Pfeifer does a solid job of sketching out the basic relationships between the Titans, but there’s a certain absence of joy. While it’s partially Red Robin’s stern management style, this is a very distant, businesslike team of teenagers. Admittedly Beast Boy feels a bit more youthful but, for the most part, there’s a lack of passion that feels off for a teen superhero team. And while I expect that later issues will show us a little more interpersonal interaction, small things like Raven explaining her powers to Gar make these Titans feel like strangers to one another. Admittedly, it seems like the groundwork is in place; the opening panel of Wonder Girl seems to hint at bigger things for her down the line and the implied relationships between Beast Boy and Bunker and Red Robin and Raven, respectively, are intriguing. However, it’s odd that the first issue only shows up phantoms of what may yet be, rather than what is.
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The Wicked + The Divine #2 – Review

By: Kieron Gillen (story), Jamie McKelvie (art), Matthew Wilson (colors)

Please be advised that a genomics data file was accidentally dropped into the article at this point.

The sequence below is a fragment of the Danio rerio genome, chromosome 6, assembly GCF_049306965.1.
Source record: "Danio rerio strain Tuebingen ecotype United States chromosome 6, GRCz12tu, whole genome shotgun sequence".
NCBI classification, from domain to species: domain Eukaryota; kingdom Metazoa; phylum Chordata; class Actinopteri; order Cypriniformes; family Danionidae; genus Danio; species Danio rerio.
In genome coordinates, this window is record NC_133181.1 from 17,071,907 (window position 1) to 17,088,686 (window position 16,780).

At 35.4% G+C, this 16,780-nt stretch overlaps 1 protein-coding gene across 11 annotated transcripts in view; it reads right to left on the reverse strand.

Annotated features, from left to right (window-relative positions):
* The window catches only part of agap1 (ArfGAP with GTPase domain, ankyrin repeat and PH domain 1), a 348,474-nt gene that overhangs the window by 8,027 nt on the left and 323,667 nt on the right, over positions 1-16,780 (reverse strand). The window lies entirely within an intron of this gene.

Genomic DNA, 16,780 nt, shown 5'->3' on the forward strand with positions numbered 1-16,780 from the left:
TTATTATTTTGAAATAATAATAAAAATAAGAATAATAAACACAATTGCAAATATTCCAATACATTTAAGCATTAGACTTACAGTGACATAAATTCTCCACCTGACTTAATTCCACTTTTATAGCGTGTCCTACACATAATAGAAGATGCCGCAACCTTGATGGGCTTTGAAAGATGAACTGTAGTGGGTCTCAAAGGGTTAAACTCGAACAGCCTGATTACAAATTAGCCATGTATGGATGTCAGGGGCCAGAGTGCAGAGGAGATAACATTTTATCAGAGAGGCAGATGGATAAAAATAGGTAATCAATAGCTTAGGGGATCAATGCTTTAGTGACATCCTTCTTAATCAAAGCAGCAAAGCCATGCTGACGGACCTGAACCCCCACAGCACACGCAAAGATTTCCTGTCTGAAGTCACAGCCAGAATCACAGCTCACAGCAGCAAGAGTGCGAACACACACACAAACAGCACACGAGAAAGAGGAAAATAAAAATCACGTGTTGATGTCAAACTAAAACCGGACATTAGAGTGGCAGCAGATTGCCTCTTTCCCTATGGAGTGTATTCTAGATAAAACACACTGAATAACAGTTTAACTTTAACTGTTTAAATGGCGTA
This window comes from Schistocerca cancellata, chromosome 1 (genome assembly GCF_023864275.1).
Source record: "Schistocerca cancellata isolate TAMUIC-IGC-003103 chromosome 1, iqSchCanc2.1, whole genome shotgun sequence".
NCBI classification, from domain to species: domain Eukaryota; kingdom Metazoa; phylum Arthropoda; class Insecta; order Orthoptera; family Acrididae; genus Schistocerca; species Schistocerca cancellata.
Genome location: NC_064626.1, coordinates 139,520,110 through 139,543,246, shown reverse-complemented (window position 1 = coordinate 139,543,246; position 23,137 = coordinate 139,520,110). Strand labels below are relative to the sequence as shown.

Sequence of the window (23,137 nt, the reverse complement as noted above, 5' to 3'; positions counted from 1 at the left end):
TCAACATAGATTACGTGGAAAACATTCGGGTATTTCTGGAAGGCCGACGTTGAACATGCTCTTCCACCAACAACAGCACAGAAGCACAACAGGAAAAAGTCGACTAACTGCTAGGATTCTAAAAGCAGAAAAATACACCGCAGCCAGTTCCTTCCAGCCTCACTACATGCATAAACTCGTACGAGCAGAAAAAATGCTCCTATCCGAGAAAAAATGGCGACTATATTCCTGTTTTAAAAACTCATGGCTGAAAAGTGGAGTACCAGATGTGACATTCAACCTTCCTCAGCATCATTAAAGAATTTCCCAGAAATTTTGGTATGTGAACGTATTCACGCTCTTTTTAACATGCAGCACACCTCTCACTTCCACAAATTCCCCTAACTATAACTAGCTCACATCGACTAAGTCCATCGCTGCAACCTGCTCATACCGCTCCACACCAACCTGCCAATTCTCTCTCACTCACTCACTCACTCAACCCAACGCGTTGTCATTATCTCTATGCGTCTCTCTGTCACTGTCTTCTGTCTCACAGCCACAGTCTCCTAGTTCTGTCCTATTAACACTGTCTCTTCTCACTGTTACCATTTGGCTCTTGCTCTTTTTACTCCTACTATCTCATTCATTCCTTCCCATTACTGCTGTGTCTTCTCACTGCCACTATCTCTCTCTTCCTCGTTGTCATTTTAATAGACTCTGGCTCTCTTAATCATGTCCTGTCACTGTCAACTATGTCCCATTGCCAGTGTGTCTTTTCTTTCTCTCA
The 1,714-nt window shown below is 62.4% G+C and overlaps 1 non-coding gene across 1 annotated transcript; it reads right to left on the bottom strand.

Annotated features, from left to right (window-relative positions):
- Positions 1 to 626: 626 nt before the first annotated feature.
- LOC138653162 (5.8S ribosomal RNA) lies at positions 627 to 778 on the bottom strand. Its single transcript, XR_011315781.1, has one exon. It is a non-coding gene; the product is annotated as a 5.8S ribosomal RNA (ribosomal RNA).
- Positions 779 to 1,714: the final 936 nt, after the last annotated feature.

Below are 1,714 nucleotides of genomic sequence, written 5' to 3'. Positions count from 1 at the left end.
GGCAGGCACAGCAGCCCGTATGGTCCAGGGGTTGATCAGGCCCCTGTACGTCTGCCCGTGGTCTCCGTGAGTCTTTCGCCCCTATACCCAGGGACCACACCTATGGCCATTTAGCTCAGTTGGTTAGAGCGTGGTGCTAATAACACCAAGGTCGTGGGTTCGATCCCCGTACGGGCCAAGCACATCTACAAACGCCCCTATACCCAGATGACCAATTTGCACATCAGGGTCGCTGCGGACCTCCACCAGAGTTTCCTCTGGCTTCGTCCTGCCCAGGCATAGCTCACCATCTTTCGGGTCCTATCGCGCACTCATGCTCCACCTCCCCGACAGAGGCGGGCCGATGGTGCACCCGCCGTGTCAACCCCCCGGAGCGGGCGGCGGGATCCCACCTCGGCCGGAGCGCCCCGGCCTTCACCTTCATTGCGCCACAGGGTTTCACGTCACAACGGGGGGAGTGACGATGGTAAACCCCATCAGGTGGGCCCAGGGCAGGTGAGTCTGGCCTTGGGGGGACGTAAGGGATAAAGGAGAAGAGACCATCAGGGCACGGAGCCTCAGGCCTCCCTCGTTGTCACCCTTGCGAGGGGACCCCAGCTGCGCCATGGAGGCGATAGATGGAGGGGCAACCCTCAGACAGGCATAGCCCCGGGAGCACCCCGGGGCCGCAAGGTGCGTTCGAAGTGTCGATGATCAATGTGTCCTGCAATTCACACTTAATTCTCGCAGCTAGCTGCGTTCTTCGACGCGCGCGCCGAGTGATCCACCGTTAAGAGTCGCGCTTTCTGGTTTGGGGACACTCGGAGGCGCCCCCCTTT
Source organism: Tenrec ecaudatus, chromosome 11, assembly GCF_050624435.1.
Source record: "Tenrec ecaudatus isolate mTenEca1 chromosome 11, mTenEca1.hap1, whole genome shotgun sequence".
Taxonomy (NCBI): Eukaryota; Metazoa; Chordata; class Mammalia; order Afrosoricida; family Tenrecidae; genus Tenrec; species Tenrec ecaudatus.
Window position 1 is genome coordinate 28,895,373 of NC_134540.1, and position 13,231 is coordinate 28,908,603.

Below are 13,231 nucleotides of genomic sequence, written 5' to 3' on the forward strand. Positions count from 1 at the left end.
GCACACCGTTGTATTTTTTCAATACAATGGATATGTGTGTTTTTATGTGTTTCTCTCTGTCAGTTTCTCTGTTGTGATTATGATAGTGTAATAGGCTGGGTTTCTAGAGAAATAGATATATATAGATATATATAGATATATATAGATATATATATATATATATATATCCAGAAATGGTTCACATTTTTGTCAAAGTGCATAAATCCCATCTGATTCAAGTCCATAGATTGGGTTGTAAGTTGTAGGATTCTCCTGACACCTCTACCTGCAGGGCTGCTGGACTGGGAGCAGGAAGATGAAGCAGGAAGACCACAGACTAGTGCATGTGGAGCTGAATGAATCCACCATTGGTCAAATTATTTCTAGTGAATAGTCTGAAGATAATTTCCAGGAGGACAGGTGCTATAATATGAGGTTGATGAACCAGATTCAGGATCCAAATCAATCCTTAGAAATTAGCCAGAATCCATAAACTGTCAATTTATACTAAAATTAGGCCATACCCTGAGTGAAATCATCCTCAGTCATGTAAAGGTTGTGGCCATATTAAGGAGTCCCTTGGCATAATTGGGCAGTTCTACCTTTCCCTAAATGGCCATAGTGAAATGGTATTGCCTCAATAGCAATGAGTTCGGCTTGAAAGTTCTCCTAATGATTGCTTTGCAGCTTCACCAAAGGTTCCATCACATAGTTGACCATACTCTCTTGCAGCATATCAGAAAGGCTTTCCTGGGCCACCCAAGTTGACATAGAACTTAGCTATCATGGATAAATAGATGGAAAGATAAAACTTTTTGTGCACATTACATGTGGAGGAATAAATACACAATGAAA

The Story: As you can well imagine, the devil doesn’t take kindly to being imprisoned.

The Review: Not to get too socio-political, but I think current affairs of recent weeks teach us that humans have awfully short memories, which explains why history so often repeats itself, which is to say we may all be doomed. You’d think, if something repeats itself often enough, we’d learn a little something from it each time and at least make some progress. More frequently, however, we end up practically starting over each time, learning the same lesson only when it’s too late.

Fortunately, repetitions in fiction are easier to keep track of. It doesn’t take an English major to recognize that if something is cyclical, you’d best be alert for constants, so as to better observe the changes. In the case of the Recurrence (the centennial appearance of gods that forms the premise of The Wicked + The Divine), our constant is Ananke, the elderly woman with the eye-mask who greets the gods when they return and bids them farewell when they depart.
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Silver Surfer #4 – Review

By: Dan Slott (Writer), Michael Allred & Laura Allred (Artists)

The Story: Surfer, I have a feeling you’re not in Kansas anymore.